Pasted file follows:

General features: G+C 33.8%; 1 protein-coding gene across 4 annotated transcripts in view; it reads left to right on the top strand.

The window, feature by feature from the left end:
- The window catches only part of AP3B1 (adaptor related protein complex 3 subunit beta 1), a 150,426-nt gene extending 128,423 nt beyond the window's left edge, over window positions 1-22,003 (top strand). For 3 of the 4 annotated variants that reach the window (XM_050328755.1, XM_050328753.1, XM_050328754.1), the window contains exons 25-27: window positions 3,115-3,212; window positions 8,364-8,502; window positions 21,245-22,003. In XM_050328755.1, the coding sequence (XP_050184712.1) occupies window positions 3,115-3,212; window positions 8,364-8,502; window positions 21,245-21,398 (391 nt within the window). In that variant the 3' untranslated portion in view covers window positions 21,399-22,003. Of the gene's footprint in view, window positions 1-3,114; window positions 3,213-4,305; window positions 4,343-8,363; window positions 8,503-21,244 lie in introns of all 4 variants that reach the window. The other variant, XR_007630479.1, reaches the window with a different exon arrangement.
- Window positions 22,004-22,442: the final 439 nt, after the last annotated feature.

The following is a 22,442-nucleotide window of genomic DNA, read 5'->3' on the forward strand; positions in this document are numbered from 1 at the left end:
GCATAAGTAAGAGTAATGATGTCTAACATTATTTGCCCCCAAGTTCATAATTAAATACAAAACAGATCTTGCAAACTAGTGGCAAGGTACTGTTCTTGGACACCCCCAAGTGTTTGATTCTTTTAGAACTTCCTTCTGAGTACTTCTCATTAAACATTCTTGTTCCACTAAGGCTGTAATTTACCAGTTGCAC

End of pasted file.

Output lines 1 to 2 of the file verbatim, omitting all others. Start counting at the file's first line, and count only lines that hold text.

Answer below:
General features: G+C 33.8%; 1 protein-coding gene across 4 annotated transcripts in view; it reads left to right on the top strand.

The window, feature by feature from the left end: